Just one in ten (9%) Britons expect the economy in their local area to be stronger in six months time according to new research from Ipsos’ Global @dvisor online survey conducted in 24 countries. Of the 24 countries surveyed, only the French (3%) are less optimistic about their local economy while the Japanese, Hungarians and Belgians (all 10%) are as downbeat as Britons about the prospects for their local economy.
Of the G8 countries, Canada (24%), Germany and the USA (both 22%) are the most optimistic about their local economic prospects in the next six months. However, even in these countries no more than a quarter believe there will be any strengthening in their local economy in the next six months.
Managing Director of Ipsos MORI, Bobby Duffy, said:
“Economic optimism is low around much of the developed world and with the recent economic news coming out of Germany and the UK, along with the downgrading of America’s credit rating, it is difficult to see where any improvement in optimism, and with it consumer confidence, is going to come from.”
Global @dvisor is a monthly online survey conducted by Ipsos via the Ipsos Online Panel system in 24 countries around the world. The countries reporting herein are Argentina, Australia, Belgium, Brazil, Canada, China, France, Great Britain, Germany, Hungary, India, Indonesia, Italy, Japan, Mexico, Poland, Russia, Saudi Arabia, South Africa, South Korea, Spain, Sweden, Turkey and the United States of America.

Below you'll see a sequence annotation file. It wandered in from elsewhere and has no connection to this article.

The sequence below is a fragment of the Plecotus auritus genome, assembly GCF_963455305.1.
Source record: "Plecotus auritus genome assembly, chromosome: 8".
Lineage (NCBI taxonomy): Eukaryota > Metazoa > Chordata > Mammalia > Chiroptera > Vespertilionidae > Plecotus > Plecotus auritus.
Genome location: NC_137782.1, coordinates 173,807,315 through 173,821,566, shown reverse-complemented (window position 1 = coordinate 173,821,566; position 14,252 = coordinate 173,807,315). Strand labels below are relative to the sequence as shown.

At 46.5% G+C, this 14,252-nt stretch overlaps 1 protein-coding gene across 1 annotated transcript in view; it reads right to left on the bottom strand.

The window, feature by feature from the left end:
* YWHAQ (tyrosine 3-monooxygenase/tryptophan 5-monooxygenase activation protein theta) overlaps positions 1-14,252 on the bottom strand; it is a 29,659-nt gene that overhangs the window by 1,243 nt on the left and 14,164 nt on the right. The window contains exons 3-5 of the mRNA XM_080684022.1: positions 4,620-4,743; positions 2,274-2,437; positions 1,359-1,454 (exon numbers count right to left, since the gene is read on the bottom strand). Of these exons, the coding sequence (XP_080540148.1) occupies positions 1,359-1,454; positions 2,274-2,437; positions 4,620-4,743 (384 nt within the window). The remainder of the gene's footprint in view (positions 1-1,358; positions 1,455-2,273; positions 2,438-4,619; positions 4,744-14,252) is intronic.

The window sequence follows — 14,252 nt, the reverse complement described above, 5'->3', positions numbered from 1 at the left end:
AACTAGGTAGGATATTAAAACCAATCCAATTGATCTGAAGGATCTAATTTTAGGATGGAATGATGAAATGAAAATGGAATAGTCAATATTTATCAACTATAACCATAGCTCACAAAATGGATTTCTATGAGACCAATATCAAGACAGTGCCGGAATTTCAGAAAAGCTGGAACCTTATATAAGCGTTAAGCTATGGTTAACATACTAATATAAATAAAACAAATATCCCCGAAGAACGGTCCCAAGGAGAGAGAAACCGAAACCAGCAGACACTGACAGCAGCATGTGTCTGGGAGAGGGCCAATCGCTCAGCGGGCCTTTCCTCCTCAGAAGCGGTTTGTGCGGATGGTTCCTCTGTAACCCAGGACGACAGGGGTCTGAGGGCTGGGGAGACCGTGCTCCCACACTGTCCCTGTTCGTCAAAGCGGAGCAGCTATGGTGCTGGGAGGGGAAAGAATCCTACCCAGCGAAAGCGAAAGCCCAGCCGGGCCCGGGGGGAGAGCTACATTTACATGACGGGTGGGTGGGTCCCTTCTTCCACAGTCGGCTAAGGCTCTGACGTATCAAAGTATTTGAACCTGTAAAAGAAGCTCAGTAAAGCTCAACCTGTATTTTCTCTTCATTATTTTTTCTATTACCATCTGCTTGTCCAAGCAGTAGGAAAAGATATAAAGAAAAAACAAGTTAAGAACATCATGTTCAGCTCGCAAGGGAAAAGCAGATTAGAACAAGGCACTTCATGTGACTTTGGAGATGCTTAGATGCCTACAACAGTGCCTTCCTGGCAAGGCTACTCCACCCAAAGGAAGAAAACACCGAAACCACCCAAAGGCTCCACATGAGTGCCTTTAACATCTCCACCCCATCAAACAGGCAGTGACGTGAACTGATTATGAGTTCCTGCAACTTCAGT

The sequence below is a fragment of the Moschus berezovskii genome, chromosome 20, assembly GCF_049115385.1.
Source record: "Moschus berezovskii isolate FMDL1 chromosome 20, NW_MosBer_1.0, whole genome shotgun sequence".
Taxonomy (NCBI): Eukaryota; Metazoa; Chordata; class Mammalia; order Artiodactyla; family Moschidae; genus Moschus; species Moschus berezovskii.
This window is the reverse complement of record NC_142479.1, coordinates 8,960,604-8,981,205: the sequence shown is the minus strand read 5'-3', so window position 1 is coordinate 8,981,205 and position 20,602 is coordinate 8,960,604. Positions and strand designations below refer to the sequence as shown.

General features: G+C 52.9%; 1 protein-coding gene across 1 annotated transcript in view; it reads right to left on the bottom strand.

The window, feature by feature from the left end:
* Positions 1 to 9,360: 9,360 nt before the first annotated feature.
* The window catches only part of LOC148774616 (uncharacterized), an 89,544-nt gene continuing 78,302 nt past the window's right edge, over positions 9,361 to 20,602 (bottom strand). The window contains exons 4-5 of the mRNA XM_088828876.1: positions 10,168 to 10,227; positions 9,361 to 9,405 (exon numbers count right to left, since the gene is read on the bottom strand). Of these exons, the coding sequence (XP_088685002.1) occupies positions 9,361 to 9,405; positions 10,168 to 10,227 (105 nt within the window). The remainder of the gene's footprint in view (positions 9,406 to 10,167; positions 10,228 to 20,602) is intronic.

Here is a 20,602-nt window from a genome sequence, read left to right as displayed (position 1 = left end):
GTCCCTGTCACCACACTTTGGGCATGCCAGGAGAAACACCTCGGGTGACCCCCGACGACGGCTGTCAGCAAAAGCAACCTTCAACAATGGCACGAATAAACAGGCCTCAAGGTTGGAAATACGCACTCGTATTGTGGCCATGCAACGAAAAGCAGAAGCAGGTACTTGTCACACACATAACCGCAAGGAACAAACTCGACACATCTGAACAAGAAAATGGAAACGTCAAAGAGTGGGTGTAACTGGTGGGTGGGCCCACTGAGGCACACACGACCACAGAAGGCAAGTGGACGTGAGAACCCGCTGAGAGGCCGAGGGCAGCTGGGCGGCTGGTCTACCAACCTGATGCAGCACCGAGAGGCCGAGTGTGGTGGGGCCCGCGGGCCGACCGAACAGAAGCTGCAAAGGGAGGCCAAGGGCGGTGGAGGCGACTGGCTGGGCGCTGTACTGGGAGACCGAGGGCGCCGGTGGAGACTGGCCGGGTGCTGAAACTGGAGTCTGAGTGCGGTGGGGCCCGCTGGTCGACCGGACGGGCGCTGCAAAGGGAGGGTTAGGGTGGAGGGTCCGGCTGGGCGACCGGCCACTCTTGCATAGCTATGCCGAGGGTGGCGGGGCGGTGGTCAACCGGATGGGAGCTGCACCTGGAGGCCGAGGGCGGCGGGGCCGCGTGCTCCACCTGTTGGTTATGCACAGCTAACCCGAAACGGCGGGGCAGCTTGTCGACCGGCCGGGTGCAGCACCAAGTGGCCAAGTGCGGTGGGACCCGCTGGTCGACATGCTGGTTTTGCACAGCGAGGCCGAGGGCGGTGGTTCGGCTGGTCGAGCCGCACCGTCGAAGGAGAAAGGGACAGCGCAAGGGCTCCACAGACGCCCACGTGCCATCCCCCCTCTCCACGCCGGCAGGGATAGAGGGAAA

For the results of the survey presented herein, an international sample of 18,722 adults age 18-64 in the US and Canada, and age 16-64 in all other countries, were interviewed between the 5th and 18th of July 2011. Approximately 1,000+ individuals participated on a country by country basis via the Ipsos Online Panel with the exception of Argentina, Belgium, Indonesia, Mexico, Poland, Saudi Arabia, South Africa, South Korea, Sweden and Turkey, where each have a sample approximately 500+.
Weighting was employed to balance demographics and ensure the sample's composition reflects that of the adult population according to the most recent country Census data available and to provide results intended to approximate the sample universe, (in the small number of developing countries where access to the internet is limited respondents are more likely to be affluent and well connected than the average member of the population.)